Do Black People Have A Dining Issue?
The answer is yes, but it’s bigger than twerking at brunch
Black Twitter has been beside itself all week. Chet Hanks went full Jafaican on Clubhouse, and then Obama (un)surprisingly denounced “defund the police.” But the uproar started when video footage of a Dallas restaurateur berating customers about twerking in his establishment went public.
Kevin Kelley, owner of TRUE Kitchen and Kocktails, says he asked three separate tables — occupied by female diners — more than once to cease dancing. Kelley added that patrons were also standing atop restaurant furniture and pressing their hands onto his window glass. (I’d assume those hands were not spotless.) Despite the owner’s pleas, the performances continued until the straw snapped the camel’s spine. Kelley went off, addressing the entire restaurant, in an indignant manner, letting it be known that TRUE Kitchen and Kocktails did not condone “twerking and shit.” His reasoning was that 75% of his customers are female and he didn’t feel he could ask men to carry themselves in a respectable fashion if the women were behaving licentiously. Then he lowered the stock of his message by directing those who couldn’t behave accordingly to “get the fuck out.”
Four million views later, the video is certified viral. Emotions exploded on Black Twitter in great volume and variety — by some who were present for the chastisement, but primarily those only privy to the video. The opine pendulum swung from accusations that the owner’s rant was a misogynistic indictment on women’s sexuality and bodies to standing in agreement with Kelley that — as Chris Rock once joked — niggas are always ruining it for Blacks.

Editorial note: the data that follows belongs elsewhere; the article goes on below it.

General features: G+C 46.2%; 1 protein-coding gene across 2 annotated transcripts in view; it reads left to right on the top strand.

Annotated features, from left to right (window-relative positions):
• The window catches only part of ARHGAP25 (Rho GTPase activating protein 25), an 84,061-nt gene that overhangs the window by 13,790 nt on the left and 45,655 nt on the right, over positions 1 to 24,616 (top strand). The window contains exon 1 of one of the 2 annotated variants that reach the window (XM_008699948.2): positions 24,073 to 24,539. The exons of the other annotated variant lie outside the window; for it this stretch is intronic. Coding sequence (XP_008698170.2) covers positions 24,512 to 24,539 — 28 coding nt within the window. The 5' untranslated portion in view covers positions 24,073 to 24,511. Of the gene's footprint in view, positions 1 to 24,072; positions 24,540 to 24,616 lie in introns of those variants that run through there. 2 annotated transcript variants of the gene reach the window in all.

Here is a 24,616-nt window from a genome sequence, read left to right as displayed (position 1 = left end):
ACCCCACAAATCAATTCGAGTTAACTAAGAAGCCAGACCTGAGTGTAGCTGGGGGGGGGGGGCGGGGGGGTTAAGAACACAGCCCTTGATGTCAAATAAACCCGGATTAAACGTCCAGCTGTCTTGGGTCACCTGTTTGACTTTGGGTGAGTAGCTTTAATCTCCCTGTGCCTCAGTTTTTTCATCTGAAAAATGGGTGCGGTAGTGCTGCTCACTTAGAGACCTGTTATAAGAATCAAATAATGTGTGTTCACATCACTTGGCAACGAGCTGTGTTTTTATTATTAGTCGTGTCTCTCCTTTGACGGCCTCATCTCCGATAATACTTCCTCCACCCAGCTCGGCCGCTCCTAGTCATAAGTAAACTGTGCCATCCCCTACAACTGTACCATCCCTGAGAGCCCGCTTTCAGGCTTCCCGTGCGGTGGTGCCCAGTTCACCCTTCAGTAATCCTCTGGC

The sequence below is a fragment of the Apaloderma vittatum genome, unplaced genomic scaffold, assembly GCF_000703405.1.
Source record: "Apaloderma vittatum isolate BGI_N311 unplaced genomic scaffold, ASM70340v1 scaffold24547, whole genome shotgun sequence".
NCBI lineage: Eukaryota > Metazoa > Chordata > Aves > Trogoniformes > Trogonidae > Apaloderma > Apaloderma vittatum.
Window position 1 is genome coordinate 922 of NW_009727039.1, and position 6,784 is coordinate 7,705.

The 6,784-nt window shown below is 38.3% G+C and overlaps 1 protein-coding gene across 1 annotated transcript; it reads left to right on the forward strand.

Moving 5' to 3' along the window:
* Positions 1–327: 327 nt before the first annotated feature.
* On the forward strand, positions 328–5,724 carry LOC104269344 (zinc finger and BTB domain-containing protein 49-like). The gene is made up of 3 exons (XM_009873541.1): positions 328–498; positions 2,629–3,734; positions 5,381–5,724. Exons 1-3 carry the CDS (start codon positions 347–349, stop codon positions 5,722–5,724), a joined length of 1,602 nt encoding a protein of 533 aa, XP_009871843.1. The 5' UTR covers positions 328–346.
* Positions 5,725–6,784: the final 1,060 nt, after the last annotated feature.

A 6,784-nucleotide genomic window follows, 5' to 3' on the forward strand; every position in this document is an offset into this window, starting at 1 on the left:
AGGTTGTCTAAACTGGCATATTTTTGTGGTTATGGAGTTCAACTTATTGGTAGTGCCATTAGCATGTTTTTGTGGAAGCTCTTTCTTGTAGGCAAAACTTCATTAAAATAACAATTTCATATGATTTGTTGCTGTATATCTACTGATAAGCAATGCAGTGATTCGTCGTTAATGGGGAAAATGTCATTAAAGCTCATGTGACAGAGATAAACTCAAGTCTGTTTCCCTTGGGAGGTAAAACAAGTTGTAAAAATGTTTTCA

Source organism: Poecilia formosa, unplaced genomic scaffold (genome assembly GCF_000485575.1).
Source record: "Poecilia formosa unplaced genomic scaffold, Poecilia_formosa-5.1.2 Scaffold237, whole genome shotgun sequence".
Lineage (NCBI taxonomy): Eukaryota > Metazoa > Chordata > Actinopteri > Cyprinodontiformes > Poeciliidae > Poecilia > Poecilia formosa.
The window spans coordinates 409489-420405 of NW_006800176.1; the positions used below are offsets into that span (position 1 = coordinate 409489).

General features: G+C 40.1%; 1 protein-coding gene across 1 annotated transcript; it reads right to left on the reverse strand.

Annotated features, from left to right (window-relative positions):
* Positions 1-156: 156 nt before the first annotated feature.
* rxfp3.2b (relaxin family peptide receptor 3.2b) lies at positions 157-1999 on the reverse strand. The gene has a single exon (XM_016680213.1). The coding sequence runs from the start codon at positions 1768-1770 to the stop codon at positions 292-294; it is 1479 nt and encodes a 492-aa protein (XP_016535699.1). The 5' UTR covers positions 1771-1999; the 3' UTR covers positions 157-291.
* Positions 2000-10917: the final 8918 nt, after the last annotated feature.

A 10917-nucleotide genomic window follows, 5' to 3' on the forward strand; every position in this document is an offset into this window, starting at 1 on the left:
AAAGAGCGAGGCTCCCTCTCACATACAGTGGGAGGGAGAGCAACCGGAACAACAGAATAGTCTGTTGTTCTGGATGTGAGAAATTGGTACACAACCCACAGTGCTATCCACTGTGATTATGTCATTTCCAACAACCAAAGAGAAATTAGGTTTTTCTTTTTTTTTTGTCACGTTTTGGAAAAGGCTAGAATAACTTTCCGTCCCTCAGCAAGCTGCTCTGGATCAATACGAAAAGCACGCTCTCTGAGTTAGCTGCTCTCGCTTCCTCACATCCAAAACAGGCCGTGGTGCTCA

To some degree, I agree with both viewpoints. Hear me out.
Although Mr. Kelley’s approach was unnecessarily absent of professional decorum and hypocritical of someone sensitive to optics, his point was solid gold. Prior to any qualification for Kelley, let me go on record by stating that the wrong committed by TRUE’s owner and customers stem from a deeper-rooted problems with African-Americans in the fine dining space. It’s something that struck me later in adulthood in both personal and professional settings. Little is more painful than watching grown men try to settle a dinner bill by…